In the battle against snow and ice that is waged every winter day on Michigan’s roads, salt remains and essential ingredient. MDOT records for 1991 show that 442,223 tons of road salt were applied to 10,000 linear miles of trunk line maintained under MDOT’s jurisdiction. The Wayne County Road Commission notes that a single salt run for a truck can use up to 12 tons of salt, depending upon the truck size. That page has several more bits of trivia including the fact that at temperatures below 20 degrees, salt begins to lose its effectiveness. It becomes almost completely ineffective at 0 degrees or colder.
The Salt Institute’s page on Michigan salt says that estimated salt deposits in Michigan are astronomical. In the Detroit area alone, it is believed that there are over 71 trillion tons of unmined salt. Geological studies estimate that 55 counties of the Lower Peninsula cover 30,000 trillion tons of salt.
Our largest salt mine is actually the Detroit Salt Mine, operated by the Detroit Salt Company (closed for a time but now re-opened, comes with an annoying & loud Flash warning) and I suppose is makes sense that in 1940 Detroit became the first major city to use rock salt for snow and ice control. The Great Lakes Radio Consortium’s Ann Murray has a great report titled Exploring a Great Lakes Salt Mine that takes you inside the Cleveland salt mine that extends under Lake Erie. The best exploration of the mine is via The ghostly salt city beneath Detroit in the Detroit News:
In a 1925 Detroit News article, miner Joel Payton told about his salt mine job. “The only dirty part of this job is going down to work,” Mr. Payton explained.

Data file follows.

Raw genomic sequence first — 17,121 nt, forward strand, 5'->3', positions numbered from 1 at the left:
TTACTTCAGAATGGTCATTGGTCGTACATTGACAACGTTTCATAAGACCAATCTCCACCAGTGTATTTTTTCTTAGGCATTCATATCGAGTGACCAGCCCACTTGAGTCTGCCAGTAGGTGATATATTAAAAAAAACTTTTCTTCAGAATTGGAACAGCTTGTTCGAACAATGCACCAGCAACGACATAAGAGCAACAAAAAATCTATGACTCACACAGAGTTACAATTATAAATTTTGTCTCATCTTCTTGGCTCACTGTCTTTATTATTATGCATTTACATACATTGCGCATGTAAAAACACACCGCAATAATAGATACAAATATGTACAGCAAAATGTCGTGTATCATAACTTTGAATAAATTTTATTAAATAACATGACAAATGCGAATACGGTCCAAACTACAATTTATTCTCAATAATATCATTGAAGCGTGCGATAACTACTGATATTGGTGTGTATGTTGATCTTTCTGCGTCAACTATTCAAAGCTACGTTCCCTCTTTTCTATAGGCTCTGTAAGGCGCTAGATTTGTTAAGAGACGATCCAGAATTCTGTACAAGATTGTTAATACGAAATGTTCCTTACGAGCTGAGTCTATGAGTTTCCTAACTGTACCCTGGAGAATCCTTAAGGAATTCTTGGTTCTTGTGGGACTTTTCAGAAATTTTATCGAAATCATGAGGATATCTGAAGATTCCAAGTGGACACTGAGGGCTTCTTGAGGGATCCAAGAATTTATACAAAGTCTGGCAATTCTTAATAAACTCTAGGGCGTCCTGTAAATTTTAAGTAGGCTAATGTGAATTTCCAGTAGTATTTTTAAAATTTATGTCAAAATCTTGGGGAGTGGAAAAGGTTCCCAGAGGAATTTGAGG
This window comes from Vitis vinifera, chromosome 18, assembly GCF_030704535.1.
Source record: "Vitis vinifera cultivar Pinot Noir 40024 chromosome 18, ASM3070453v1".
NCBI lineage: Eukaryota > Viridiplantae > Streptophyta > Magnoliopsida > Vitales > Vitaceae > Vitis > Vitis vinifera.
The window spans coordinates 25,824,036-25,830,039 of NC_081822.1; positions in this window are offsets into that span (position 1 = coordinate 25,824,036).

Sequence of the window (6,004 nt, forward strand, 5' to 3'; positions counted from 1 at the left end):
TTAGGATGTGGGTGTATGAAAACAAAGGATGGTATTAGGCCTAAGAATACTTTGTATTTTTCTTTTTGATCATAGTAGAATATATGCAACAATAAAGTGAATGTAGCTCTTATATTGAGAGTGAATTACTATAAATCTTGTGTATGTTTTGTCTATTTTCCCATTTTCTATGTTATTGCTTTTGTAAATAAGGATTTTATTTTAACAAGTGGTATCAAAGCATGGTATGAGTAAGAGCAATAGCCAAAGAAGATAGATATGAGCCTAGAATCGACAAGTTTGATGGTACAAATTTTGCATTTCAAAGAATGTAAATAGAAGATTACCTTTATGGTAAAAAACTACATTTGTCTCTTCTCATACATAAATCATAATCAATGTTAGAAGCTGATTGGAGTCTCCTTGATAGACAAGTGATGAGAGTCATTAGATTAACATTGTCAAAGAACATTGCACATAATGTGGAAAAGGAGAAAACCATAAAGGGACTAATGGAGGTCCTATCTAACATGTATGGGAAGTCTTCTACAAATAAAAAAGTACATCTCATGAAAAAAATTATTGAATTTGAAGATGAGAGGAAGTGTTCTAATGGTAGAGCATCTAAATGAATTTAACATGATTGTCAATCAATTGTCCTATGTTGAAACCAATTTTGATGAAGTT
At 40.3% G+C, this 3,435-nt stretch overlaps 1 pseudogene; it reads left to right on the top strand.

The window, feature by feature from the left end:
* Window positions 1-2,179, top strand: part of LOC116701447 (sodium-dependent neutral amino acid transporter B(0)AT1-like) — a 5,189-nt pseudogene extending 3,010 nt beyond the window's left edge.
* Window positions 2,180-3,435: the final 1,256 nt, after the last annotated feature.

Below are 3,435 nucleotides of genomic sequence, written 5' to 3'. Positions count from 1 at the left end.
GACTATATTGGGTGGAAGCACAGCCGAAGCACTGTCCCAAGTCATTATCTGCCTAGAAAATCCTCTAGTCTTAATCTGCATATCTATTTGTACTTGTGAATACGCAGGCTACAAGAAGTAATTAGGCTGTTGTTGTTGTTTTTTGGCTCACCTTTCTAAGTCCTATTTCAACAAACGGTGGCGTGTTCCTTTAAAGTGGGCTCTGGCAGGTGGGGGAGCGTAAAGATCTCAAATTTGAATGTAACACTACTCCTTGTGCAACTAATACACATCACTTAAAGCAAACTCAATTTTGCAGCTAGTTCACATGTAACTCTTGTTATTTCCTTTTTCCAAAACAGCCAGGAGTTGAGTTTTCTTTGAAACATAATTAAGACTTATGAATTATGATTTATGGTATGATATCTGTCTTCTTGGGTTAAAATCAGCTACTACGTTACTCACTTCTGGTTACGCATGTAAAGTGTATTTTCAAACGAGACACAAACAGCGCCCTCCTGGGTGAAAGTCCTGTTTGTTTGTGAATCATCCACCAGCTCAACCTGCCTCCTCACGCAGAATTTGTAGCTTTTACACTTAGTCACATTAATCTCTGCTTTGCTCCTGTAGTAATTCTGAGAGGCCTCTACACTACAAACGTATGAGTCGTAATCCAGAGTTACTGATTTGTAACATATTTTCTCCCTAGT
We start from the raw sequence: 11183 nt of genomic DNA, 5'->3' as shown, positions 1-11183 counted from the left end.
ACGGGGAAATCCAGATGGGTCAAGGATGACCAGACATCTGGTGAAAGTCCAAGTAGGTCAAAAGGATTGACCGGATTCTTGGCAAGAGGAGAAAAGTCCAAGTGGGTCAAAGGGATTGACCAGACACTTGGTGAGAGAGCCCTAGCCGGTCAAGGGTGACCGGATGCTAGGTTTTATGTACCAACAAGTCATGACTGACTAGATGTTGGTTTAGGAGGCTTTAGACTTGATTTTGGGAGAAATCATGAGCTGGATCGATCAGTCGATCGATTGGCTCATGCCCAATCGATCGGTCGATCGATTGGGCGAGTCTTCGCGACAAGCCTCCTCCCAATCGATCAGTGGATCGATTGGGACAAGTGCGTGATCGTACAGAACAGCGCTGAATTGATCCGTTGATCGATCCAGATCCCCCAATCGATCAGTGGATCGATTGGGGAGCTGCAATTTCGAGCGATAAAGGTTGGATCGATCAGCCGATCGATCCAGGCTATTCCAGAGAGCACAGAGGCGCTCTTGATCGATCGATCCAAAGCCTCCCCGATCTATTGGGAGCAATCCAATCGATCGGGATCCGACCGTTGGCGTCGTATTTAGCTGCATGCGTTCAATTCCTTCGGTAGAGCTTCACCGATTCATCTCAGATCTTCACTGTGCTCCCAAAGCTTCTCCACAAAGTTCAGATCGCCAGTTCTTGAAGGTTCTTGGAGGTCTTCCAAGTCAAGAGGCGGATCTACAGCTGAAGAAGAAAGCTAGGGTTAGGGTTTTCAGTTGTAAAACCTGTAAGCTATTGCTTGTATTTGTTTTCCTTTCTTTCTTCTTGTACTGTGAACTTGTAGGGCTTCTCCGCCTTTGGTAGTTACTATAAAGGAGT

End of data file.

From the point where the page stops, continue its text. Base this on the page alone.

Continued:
“I have to wear this old outfit because the big buckets that take us down get smudgy from the action of the sulphur water on the iron of the buckets.
“The mine itself is dry and clean as pure rock salt in a solid vein 35 feet thick is bound to be. The high vaulted rooms that we have hollowed out have sparkling white floors, walls and ceilings.”
Payton continued, “One reason we don’t have any rats in our Detroit mine is because the rats would have nothing to eat except the leavings of our lunch pails. And by the way, not only are there no rats or cockroaches or other living creature in our mine, but also no remains of living things from past ages. The salt vein is, of course, a dried up sea that once covered this section for hundreds of miles. You’d naturally suppose that some fish or vegetation would have been pickled or fossilized in the brine as it hardened. But I’ve never seen a single fossil or sea shell or any remains of that kind”
The photo above was taken at the Verplank salt dock, Muskegon and you can see more photos of otisourcat has taken of Michigan road salt.